Firewall (pf) is a thing of beauty. I've barely scratched the surface of it.

Base/userland abstraction split, as well as consistency throughout the system helps one maintain a solid mental map of the system. After a short while, you just know where stuff is, how to configure it, and where its defaults are even when you're in completely new territories.

Bonus: You can really go the distance without compiling anything, but if you're keen on maintaining a low memory profile by dropping various features from your packages, this is a great new build system I use to have all my pkgs up to date - https://github.com/jrmarino/synth


Yes. Because it is simpler. Less moving parts. This means more predictable interaction between components. No systemd. Slightly more efficient and faster. Quicker startup. And ZFS is useful for snapshots.


Absolutely. It's the only OS where I can be certain that I know where everything is and how everything works. It has few deviations from the Unix architecture and the ports repository enforces adherence to the filesystem layout.

I don't buy into the "increased performance" though. Every well done benchmark I've seen is at least several yaers out of date, and my personal benchmarks usually put linux ahead on any sort of operations that include networking. Not to say FreeBSD doesn't perform well, it does.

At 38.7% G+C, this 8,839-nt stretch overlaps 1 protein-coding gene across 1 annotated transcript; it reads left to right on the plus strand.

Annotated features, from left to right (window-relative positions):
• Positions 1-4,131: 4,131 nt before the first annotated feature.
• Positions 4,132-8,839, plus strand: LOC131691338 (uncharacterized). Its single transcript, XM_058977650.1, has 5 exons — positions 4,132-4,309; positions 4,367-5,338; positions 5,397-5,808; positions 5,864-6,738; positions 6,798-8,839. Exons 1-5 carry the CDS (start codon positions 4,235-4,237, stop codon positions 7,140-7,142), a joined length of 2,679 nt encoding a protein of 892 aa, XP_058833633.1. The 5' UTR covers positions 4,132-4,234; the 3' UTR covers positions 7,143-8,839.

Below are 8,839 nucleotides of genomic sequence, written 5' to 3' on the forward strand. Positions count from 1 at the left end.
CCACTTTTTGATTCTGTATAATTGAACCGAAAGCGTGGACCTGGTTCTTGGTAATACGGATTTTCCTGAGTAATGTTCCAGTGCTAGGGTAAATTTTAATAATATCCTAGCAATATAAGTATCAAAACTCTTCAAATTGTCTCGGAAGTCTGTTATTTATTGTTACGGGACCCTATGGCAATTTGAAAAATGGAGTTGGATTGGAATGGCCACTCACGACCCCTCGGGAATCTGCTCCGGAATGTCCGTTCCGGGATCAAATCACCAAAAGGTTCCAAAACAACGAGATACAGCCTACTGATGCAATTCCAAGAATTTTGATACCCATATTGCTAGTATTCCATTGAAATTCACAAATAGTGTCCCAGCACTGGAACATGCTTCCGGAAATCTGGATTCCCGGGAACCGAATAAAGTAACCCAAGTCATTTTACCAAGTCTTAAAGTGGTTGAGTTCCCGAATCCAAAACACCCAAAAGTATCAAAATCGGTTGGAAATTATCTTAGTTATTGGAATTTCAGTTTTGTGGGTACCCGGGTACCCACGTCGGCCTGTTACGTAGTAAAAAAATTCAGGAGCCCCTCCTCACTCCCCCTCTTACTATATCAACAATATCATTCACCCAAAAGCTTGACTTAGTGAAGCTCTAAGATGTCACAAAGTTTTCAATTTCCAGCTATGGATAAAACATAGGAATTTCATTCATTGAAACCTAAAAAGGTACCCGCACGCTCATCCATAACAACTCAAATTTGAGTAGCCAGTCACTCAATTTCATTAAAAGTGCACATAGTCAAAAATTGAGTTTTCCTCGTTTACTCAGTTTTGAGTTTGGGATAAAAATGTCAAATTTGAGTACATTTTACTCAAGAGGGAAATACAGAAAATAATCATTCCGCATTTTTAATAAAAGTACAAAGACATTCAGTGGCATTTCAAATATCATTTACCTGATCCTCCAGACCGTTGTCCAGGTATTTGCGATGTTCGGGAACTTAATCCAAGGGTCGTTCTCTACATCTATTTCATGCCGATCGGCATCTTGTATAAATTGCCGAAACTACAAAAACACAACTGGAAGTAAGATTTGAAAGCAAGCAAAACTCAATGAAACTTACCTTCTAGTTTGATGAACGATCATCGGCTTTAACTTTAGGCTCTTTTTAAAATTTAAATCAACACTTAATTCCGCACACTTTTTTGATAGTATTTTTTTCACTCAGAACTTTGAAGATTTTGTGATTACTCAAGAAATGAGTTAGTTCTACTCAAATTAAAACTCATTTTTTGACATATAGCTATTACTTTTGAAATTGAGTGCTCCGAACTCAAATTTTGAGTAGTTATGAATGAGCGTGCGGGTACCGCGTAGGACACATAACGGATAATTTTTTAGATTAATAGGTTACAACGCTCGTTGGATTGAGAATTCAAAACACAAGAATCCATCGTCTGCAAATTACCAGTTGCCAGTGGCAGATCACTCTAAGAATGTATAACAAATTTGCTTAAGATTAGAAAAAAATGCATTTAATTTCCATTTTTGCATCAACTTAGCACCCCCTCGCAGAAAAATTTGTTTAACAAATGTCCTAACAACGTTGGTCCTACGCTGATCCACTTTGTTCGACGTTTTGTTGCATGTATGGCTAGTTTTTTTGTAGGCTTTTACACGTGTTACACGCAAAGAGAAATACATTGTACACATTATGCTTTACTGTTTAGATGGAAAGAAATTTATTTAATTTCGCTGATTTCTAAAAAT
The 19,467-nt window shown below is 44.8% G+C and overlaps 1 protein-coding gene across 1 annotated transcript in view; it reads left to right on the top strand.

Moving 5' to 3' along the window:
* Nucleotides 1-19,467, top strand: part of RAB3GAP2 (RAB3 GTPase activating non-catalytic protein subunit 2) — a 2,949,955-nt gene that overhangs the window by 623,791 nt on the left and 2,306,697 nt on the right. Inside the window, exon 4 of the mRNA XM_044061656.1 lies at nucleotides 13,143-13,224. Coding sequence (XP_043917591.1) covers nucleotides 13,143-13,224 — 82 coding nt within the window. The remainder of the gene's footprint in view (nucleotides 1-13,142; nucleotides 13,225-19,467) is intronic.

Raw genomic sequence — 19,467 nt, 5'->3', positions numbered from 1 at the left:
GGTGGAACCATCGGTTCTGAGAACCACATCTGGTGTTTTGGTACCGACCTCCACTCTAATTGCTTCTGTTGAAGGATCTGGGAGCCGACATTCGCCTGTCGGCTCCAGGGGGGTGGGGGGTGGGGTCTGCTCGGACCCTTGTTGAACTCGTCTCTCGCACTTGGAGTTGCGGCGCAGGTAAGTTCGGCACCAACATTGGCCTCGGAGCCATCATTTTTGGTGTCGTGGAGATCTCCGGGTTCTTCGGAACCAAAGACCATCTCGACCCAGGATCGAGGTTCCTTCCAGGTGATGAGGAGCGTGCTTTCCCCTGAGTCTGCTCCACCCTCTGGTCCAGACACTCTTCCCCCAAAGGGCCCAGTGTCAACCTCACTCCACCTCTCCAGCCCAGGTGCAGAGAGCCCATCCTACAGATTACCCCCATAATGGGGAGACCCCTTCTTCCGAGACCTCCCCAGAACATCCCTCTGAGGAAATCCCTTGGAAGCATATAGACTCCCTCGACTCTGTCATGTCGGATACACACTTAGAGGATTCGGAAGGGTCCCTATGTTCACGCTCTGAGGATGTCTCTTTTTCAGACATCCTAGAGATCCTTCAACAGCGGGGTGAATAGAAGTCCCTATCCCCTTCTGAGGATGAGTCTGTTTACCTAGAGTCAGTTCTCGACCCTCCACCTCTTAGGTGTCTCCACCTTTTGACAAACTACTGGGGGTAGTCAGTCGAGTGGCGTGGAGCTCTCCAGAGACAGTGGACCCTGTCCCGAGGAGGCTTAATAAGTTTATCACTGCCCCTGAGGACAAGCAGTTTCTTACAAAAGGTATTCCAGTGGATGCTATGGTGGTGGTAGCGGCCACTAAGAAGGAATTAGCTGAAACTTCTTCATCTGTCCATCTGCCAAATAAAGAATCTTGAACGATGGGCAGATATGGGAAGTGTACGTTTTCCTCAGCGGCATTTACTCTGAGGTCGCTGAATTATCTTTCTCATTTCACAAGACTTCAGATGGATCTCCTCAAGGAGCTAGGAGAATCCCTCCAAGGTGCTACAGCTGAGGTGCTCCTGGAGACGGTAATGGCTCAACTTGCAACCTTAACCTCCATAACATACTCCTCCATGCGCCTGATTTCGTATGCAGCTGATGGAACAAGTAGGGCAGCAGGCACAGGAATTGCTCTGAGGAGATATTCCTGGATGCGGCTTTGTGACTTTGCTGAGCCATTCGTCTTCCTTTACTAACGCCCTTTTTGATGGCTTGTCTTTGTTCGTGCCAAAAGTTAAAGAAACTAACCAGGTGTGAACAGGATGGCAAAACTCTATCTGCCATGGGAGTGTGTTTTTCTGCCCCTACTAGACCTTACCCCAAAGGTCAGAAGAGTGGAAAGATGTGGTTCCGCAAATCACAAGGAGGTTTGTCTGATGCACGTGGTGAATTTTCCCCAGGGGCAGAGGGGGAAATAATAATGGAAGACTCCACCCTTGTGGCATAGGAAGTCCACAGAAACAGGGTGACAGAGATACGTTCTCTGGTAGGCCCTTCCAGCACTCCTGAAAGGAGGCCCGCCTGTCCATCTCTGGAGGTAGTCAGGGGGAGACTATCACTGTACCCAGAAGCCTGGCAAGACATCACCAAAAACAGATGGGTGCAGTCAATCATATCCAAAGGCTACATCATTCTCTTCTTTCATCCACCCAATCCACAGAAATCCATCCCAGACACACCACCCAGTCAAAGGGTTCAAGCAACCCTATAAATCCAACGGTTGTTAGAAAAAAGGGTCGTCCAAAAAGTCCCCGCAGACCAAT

Simplicity is key.


Yes because it has lower response latency and performs about 12-15% better than Ubuntu on top of much lower CPU and RAM usage on AWS for hosting the same nodejs apps.


Quantify what you mean by "better," please. I'd assume you're still talking about latency (quantify that, too; TTFB? TTLB? Lower median? p95?) but there's an "and" in there, so I'm not sure. RPS? Throughput? Utilization? Fan0 RPM? Revenue?

I might have been kidding at the end there.

Pardon the questions -- I'm suspicious (seems high) but willing to be surprised.


Using for 16 years because I want little hassle from my machines. FreeBSD tends not to blow up everything for new features, yes major technologies have been introduced but rearly at the detriment to others.


I use it. I use a pretty standard stack - nginx, postgres, php and a few other things so I don't have the issues some of the other posters have mentioned here about needing to hunt down source and patches and everything is installed via the standard package manager pkg.

One thing I really like about it besides the things others have mentioned is that by default it sends emails every day/week/month regarding security and system usage statistics, so it tells me when a security vulnerability has been found for a package I have installed and that I should upgrade it.

I've found this makes me much more likely to keep things up to date.


Yes, because Jails and ZFS are cool. FreeBSD has superb documentation and a giant software repository.


Yes, all the other servers where I work are FreeBSD, why would we run something else for www?